Federal Employee Conduct and Discipline – A Suggested Fix

The author says that the possibility of wrongdoing on the part of agency managers has led to many avenues for protecting employees which has created an overly complicated appeals system. He proposes a simple fix that would protect employees while making for a smoother process.

“No government ever voluntarily reduces itself in size. Government programs, once launched, never disappear. Actually, a government bureau is the nearest thing to eternal life we’ll ever see on this earth!”

– Ronald Reagan

The possibility of wrongdoing on the part of a Federal Agency manager has spawned an incredible number of protections for Federal employees and offices full of folks to protect them. There are somewhat more than twenty-five different employee appeals processes administered by who knows how many offices, boards, commissions, Agencies, and Departments.

My own experience in and around government as an employee, advocate, negotiator, and consultant since 1973 is that supervisors and managers often seek to avoid addressing employee problems at almost any cost because of the perfect storm of hassle involved in doing so.

Federal unions thrive on claiming that every management decision is unfair, illegal, biased, discriminatory, or violates law, regulation, or a collective bargaining agreement, but they are not alone in this.

There are entire Agency staff offices whose continued existence, funding and staff size relies on encouraging allegations of various kinds. Some even vote their preference for appointees who support their world views in surveys about their quality of life at their Agency. There are Federal Agencies who see their role as expanding the statute that created them to address any possible error a supervisor could make in administering discipline for misconduct or any number of other personnel decisions.

What few recognize is that when misconduct becomes absolutely intolerable, government managers adjust to the requirements of all of the above. They spend the time, follow the procedures, and work through the various appeal systems. The reward has often been statements by people like those currently running the Merit Systems Protection Board (MSPB) that when Agencies win more than 90% of the cases, the system must be unfair to employees. Really?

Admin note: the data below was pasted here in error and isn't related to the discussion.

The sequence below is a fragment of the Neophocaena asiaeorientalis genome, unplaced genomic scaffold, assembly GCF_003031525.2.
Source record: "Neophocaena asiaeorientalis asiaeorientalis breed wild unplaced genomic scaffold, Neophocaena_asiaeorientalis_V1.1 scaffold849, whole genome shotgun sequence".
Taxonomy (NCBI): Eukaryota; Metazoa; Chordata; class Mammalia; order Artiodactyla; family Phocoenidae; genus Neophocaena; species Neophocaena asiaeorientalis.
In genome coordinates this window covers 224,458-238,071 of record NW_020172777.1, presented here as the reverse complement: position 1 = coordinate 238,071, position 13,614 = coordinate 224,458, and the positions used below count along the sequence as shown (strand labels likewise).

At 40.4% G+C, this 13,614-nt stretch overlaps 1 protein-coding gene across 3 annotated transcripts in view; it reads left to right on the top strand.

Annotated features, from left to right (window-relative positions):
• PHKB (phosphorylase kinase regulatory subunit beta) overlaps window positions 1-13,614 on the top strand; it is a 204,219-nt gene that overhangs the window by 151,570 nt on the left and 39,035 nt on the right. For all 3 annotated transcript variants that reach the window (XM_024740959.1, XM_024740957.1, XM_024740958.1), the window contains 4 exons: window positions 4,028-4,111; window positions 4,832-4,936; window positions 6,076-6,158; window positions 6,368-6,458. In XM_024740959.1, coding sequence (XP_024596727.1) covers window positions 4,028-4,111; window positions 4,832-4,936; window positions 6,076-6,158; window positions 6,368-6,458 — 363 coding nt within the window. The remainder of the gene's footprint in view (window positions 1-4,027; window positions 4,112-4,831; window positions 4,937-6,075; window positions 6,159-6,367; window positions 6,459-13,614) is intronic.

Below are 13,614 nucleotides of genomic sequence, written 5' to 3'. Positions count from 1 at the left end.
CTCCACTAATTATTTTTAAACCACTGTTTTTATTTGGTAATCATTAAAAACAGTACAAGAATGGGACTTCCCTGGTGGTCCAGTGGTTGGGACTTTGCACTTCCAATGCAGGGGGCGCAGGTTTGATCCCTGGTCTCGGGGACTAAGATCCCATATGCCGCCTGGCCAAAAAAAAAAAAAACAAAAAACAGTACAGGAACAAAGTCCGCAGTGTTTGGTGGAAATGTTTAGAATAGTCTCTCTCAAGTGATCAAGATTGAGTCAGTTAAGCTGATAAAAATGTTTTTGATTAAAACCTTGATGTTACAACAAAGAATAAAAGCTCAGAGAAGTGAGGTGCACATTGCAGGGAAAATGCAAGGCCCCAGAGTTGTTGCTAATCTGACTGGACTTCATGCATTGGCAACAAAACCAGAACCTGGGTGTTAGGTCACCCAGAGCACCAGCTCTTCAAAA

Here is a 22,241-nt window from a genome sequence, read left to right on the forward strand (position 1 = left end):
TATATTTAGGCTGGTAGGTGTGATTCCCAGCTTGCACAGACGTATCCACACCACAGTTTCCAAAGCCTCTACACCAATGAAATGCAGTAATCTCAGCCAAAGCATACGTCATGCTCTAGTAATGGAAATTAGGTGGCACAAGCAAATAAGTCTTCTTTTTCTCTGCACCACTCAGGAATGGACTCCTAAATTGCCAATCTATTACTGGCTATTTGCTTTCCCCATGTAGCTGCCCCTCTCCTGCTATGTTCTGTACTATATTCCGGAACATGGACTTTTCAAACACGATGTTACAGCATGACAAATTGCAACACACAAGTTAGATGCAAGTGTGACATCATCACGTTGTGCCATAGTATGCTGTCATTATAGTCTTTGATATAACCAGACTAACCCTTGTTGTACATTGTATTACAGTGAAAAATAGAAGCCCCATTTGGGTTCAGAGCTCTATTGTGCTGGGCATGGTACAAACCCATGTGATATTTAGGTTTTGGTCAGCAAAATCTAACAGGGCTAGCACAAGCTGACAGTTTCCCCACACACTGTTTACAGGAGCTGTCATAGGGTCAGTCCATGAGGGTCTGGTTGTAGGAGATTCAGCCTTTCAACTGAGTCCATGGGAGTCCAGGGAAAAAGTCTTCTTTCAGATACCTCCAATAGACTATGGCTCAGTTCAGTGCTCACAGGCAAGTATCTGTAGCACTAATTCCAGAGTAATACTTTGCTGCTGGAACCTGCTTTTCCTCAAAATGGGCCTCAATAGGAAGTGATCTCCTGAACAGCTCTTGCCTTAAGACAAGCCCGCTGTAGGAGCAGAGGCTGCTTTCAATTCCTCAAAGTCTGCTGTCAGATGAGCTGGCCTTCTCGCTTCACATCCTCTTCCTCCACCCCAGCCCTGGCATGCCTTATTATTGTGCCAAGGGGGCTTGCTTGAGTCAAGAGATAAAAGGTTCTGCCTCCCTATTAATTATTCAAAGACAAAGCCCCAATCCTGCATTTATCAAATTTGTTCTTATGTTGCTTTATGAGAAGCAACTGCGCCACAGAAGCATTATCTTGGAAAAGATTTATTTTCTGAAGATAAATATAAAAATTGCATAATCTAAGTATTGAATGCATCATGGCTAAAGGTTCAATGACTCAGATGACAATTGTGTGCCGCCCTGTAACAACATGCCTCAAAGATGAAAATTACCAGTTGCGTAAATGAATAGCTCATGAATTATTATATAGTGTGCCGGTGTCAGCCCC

The Federal Courts have said, over the years, that employees must only be disciplined for a just cause. Congress in 1912 decided that just cause meant that employees could only be removed “for such cause as promotes the efficiency of the service”. If anyone out there knows what that means, please enlighten us. To get to that point, an Agency must be able to show that “the preponderance of the evidence” establishes that. Again, please help us all understand what that means. I once praised MSPB for providing advocates a cookbook for taking an action correctly. In recent years, the recipes, like Mario Batali’s, became too hard for the home cook to make.

What is Needed to Protect Employees from the Wicked Manager?

I think the courts would agree that any system should provide “due process” and not permit “arbitrary or capricious” taking of disciplinary action. Also, any Federal employee who swears the oath should be entitled to consistent treatment by the government. So, what’s that mean and am I suggesting a vast departure from the status quo? Not at all.

The Supreme Court has found that Agencies with the authority to issue security clearances or to determine the sensitivity of a position, may take actions to suspend or remove a clearance and to decide that an employee may not remain in a sensitive position for good reason. In such cases, the Agency must establish a system providing due process for the employee and appeals from a final Agency determination. Appeals outside the Agency are limited. The Court found that the Agency Head had been authorized to make such determinations and that the only appeal right involved proving that due process was denied. My suggestion for a change will mirror that system.